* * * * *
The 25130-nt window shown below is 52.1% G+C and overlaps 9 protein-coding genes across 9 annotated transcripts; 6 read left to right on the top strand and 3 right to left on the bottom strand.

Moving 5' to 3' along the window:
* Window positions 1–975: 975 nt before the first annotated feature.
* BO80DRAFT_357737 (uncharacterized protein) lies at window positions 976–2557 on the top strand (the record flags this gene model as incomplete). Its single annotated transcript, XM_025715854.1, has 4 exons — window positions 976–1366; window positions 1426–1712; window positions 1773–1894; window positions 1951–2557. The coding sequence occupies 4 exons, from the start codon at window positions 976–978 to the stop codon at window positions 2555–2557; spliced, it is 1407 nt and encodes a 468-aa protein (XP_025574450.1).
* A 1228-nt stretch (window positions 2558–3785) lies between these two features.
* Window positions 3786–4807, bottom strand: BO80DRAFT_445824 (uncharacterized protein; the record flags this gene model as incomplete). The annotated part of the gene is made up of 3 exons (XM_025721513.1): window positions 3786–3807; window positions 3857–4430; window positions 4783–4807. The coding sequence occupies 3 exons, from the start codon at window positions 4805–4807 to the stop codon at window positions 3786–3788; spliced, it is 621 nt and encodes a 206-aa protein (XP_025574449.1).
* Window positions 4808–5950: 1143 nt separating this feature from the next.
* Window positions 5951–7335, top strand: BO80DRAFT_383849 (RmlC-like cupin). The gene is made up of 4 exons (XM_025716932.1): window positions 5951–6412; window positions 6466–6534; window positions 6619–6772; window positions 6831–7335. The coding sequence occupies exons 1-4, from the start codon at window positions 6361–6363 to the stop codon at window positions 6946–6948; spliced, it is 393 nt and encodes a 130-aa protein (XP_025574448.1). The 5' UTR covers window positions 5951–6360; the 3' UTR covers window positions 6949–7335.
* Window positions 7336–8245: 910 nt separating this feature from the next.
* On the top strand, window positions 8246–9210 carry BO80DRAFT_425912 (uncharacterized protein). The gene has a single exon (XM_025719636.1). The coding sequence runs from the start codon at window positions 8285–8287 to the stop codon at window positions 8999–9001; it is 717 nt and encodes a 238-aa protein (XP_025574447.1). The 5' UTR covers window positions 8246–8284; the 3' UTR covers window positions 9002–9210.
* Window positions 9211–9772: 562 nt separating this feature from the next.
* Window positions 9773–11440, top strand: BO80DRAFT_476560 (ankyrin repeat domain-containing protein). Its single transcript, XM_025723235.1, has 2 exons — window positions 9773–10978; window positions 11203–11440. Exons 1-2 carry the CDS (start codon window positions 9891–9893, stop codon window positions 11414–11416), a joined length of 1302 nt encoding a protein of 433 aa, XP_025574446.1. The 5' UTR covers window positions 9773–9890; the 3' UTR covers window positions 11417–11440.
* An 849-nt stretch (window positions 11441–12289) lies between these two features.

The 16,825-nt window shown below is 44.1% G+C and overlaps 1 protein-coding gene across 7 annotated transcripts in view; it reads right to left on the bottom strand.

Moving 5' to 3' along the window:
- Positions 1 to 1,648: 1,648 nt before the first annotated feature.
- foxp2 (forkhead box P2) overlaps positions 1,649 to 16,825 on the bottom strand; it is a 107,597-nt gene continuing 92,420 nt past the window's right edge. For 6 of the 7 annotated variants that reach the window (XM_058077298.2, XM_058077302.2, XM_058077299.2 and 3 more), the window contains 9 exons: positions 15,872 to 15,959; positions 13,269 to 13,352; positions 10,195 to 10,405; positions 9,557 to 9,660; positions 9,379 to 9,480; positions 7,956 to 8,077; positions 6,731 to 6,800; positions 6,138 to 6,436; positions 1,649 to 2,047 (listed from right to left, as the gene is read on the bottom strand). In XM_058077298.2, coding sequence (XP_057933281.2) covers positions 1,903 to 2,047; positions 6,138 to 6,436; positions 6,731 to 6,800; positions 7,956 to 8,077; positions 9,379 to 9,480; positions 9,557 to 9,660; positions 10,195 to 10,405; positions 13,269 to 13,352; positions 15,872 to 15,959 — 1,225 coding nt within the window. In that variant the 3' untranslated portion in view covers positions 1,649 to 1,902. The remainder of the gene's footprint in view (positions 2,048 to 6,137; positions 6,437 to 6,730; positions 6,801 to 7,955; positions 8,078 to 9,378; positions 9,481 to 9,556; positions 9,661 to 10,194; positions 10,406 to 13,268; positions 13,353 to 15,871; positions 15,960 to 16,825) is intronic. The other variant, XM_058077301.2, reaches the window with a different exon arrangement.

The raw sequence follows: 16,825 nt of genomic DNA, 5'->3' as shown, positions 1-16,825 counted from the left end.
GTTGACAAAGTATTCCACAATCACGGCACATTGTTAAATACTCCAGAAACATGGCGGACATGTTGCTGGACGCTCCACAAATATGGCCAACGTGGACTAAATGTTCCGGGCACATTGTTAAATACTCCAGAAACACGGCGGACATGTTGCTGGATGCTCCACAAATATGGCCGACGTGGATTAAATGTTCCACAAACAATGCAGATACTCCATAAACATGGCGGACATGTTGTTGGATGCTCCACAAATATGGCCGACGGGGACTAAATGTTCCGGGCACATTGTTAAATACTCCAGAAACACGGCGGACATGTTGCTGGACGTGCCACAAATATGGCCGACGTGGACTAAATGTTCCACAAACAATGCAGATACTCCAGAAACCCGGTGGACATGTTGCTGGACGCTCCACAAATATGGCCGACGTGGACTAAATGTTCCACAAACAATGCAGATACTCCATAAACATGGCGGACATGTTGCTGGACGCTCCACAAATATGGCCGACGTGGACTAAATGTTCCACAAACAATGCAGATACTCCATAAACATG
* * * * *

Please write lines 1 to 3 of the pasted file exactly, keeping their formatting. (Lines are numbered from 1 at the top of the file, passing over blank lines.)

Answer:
The 25130-nt window shown below is 52.1% G+C and overlaps 9 protein-coding genes across 9 annotated transcripts; 6 read left to right on the top strand and 3 right to left on the bottom strand.

Moving 5' to 3' along the window:
* Window positions 1–975: 975 nt before the first annotated feature.